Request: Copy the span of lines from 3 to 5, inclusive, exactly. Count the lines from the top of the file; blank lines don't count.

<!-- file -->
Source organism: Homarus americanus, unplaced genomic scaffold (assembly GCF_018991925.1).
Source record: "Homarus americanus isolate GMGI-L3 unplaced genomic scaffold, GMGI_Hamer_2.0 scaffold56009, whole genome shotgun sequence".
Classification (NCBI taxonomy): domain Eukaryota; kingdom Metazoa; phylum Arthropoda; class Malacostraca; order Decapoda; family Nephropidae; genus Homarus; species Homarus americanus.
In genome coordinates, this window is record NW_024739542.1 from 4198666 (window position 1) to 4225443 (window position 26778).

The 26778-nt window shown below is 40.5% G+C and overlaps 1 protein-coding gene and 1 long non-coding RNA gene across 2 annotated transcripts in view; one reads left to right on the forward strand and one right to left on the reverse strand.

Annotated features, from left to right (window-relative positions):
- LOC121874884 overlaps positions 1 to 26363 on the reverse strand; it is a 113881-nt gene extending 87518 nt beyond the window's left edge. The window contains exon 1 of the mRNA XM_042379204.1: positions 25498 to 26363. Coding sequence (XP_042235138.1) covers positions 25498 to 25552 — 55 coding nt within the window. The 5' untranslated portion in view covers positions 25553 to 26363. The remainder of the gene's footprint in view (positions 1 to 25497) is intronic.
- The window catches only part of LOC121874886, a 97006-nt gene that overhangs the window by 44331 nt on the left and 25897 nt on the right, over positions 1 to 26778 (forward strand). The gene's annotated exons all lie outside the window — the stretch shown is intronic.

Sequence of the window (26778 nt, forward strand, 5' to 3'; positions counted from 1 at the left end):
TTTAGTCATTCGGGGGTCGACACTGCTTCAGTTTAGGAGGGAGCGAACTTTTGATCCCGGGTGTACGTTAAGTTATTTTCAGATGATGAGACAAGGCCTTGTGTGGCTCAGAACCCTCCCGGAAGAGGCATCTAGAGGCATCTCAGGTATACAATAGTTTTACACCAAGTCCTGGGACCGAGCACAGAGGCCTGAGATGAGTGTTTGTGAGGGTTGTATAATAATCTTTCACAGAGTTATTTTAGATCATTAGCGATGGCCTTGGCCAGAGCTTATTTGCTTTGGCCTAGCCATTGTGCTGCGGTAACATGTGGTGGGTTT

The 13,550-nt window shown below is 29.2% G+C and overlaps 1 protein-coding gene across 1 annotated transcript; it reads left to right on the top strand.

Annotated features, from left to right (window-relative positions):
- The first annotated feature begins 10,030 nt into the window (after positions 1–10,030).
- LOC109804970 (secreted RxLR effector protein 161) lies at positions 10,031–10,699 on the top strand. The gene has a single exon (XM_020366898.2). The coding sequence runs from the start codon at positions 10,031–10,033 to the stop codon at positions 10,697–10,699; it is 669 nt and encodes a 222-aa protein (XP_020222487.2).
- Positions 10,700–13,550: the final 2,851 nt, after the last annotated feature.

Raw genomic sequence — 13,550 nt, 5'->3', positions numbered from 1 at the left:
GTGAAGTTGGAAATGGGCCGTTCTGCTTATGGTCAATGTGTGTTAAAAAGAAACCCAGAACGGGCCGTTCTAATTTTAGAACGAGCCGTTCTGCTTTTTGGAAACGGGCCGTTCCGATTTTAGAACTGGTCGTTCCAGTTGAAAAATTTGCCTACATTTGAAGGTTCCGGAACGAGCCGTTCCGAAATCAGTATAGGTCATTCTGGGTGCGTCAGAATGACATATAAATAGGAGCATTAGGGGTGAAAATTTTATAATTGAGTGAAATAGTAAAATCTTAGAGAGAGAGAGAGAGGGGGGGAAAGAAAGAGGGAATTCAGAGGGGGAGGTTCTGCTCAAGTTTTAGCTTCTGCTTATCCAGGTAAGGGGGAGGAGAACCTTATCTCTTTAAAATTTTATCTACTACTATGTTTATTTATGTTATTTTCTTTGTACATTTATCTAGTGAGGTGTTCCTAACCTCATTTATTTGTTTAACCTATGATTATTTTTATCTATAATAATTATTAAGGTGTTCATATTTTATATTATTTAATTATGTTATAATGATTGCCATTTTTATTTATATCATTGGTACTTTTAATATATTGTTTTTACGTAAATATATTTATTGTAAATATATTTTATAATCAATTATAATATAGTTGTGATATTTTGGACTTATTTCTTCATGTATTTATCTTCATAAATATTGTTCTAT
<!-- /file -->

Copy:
Classification (NCBI taxonomy): domain Eukaryota; kingdom Metazoa; phylum Arthropoda; class Malacostraca; order Decapoda; family Nephropidae; genus Homarus; species Homarus americanus.
In genome coordinates, this window is record NW_024739542.1 from 4198666 (window position 1) to 4225443 (window position 26778).

The 26778-nt window shown below is 40.5% G+C and overlaps 1 protein-coding gene and 1 long non-coding RNA gene across 2 annotated transcripts in view; one reads left to right on the forward strand and one right to left on the reverse strand.